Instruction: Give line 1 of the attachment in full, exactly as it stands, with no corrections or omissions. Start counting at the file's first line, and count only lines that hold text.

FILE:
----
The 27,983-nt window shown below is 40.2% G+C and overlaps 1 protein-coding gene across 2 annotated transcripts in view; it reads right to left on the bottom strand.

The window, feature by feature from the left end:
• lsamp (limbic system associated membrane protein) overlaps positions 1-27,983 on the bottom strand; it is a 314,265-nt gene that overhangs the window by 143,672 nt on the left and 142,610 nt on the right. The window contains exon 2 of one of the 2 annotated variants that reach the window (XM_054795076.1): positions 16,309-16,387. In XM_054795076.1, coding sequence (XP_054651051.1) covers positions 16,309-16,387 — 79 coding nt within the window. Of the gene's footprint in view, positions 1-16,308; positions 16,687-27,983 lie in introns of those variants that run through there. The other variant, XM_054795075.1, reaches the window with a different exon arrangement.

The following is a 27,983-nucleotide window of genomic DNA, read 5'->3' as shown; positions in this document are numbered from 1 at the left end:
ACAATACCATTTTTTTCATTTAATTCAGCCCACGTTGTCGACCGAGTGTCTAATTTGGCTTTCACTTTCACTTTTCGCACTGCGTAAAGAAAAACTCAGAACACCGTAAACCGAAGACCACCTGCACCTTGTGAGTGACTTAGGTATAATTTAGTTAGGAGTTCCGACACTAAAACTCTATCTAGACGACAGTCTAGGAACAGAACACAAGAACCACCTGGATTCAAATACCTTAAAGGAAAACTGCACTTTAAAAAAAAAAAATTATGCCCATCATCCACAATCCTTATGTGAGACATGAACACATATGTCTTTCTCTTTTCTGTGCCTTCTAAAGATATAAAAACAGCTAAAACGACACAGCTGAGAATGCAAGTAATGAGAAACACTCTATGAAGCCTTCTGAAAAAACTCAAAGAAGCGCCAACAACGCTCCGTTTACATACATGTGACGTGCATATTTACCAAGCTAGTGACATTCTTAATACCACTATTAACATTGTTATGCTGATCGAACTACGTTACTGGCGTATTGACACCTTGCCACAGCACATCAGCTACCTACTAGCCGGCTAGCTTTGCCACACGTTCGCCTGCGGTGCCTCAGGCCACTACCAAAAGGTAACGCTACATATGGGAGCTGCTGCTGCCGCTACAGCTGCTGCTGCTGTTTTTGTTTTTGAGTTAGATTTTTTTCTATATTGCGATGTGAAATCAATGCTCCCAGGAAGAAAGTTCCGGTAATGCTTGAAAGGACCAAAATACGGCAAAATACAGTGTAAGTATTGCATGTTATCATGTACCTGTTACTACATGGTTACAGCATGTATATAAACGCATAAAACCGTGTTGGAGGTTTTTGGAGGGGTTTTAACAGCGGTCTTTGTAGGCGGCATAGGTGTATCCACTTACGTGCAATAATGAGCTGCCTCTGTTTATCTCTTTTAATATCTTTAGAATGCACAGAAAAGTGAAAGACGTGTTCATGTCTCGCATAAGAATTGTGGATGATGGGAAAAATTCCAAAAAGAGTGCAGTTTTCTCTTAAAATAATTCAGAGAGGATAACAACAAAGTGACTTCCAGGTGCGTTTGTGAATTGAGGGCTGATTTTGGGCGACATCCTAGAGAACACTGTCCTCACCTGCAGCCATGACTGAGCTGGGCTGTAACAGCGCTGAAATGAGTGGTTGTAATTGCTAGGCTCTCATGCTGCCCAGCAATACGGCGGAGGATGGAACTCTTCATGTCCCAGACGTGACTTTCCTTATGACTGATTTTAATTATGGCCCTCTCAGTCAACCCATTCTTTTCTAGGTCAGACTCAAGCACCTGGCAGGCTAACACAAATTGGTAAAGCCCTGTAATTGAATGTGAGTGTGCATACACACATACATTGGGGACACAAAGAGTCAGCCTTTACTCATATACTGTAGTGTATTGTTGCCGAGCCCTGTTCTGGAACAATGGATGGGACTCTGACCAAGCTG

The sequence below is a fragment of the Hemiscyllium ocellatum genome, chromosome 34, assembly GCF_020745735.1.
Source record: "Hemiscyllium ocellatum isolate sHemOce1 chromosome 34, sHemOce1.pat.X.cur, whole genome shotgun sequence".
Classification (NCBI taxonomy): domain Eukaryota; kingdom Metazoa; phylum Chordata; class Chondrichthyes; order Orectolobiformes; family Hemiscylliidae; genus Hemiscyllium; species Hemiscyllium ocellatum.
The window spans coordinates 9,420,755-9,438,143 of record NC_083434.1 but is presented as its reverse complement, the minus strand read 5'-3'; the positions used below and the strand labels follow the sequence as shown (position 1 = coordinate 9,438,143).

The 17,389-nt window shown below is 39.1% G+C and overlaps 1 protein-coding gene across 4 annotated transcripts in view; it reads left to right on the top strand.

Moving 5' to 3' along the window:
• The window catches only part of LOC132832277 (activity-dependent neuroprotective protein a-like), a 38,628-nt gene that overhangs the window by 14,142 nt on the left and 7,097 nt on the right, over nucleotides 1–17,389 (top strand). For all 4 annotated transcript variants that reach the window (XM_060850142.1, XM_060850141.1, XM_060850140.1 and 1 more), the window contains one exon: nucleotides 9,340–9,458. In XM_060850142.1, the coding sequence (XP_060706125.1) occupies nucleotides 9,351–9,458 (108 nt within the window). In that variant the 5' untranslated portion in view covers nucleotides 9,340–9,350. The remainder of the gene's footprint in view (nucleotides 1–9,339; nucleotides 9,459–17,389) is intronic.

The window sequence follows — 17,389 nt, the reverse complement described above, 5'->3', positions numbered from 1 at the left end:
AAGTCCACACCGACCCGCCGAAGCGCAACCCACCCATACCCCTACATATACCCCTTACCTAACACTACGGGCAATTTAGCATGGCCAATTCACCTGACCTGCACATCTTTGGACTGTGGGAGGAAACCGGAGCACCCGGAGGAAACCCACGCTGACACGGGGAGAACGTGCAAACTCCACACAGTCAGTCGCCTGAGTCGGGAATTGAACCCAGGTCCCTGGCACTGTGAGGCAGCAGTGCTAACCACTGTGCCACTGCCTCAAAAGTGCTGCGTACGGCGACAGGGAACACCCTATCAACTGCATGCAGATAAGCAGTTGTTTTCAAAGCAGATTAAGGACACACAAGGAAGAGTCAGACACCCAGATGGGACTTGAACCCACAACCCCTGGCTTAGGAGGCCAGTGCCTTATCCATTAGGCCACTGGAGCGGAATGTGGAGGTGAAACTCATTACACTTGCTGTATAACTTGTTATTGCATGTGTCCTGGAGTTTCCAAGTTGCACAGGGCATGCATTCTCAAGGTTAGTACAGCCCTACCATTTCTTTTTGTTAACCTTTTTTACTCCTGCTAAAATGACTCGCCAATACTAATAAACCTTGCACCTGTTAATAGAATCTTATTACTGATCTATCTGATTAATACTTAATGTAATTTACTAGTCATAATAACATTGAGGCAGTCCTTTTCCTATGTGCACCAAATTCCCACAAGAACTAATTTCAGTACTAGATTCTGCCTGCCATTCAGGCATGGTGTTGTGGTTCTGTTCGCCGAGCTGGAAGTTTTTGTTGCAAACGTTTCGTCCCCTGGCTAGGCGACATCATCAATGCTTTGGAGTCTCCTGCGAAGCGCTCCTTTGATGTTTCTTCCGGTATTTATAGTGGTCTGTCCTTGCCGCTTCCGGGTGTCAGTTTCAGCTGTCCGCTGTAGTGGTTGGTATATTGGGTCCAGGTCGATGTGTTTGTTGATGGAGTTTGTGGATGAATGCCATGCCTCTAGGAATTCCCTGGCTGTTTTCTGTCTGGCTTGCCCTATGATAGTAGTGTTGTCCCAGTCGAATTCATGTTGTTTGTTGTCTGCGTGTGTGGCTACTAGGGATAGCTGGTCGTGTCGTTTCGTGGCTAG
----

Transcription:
The 27,983-nt window shown below is 40.2% G+C and overlaps 1 protein-coding gene across 2 annotated transcripts in view; it reads right to left on the bottom strand.